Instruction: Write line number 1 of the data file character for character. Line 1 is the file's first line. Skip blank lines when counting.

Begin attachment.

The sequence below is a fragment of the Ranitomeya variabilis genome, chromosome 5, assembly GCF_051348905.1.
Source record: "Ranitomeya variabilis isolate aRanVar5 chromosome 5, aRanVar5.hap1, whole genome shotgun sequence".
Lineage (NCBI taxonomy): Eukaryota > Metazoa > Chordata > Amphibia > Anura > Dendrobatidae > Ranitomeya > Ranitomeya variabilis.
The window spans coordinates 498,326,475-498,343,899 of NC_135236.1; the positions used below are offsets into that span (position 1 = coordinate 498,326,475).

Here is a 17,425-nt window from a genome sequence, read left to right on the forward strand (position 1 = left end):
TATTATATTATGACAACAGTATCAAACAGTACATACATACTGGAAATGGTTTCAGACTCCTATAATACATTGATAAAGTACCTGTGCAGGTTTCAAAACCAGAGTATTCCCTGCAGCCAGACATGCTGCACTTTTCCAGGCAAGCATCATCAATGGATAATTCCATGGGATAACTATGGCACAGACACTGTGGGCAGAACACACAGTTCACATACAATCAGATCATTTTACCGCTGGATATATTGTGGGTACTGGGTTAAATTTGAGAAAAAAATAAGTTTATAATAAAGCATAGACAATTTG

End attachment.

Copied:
The sequence below is a fragment of the Ranitomeya variabilis genome, chromosome 5, assembly GCF_051348905.1.